DAYTONA BEACH, Fla. — Jamie McMurray’s heart sank when he saw Dale Earnhardt Jr. lurking in his rearview mirror. Of all the guys bearing down on me, he thought, it has be one who seems destined to win the Daytona 500.
Then McMurray looked up at the finish line. I don’t think he can beat me to it, he thought.
The truth — the hole truth — is that McMurray won the Super Bowl of NASCAR on Sunday in a spectacular finish. Race officials just hope it makes fans forget about a pothole on the track that required two stoppages and delayed stock car racing’s greatest spectacle by more than two hours.
“I can’t really put it into words the way it feels,” said McMurray, who broke down in tears several times after the race. “I’m trying to be genuine and as sincere as I can and not sound cliche: as a kid growing up, this is what you dream of, of being able to win the Daytona 500.”
McMurray did it with a push from former teammate Greg Biffle to move past leader Kevin Harvick on NASCAR’s second attempt at a “green-white-checkered” finish — a two-lap overtime policy that was tweaked this week to create exciting finishes.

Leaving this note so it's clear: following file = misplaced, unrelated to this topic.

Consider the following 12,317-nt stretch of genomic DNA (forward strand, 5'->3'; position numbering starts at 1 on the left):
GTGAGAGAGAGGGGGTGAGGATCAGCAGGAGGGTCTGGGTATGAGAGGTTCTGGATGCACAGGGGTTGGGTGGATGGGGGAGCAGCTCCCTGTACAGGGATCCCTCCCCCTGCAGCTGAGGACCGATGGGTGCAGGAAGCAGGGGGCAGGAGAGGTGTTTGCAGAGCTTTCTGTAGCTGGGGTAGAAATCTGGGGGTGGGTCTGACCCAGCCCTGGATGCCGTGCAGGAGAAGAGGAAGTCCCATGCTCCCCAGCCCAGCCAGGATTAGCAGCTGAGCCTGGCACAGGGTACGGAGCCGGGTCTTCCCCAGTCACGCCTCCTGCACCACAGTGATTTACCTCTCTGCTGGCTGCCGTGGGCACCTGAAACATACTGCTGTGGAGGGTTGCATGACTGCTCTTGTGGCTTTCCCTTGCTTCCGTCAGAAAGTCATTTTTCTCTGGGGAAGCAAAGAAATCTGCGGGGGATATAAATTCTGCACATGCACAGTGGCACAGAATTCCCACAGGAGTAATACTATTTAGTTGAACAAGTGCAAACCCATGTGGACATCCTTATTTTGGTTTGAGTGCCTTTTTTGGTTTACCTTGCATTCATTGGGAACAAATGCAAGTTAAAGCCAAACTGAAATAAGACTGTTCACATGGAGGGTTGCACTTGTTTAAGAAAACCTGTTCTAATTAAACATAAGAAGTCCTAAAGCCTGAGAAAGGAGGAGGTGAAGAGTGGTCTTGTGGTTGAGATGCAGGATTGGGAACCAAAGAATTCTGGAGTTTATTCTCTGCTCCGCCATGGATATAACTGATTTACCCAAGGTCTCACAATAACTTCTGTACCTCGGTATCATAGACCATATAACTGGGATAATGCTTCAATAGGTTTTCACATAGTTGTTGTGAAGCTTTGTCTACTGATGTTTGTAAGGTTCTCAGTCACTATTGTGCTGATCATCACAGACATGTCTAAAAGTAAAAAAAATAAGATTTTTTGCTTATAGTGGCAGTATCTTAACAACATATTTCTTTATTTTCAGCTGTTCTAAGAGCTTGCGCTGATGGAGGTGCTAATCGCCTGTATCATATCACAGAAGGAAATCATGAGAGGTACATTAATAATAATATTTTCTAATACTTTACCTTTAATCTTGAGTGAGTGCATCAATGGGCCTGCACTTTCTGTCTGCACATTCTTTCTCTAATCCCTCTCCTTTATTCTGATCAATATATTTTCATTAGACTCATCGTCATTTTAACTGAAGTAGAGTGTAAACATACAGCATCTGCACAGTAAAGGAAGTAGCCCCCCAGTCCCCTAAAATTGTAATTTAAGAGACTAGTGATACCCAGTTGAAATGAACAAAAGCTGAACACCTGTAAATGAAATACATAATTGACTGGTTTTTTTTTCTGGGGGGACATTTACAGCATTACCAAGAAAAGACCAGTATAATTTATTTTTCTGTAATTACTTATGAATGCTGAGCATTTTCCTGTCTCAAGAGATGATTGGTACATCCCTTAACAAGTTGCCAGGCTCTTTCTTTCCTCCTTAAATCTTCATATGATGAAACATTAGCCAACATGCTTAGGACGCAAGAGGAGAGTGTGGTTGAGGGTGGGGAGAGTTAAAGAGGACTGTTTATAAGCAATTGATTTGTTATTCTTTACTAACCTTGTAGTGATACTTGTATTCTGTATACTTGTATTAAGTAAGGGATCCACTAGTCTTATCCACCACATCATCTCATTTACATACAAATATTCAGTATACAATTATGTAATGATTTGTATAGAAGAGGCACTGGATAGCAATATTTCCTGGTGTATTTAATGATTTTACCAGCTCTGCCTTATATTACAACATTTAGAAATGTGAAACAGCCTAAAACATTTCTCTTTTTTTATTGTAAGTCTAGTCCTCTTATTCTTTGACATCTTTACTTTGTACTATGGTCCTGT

Once out front, McMurray still had to contend with Earnhardt, who was bearing down on his rear bumper. When he beat him to the finish line by .119 seconds, McMurray climbed from his car, sprinted to the race logo in the infield grass, and dropped to his knees in a tear-soaked celebration.
“Fans deserve probably more of a show, so that’s what they got,” said Earnhardt, who settled for second.Because the drivers weren’t positive the patch of pavement between turns 1 and 2 could hold, they couldn’t risk holding back after the second repair. It was possible that the track would split again over those final 80 miles, and the race would be called before its conclusion.
So the drivers beat and banged their way through the field in a white-knuckle final 32 laps.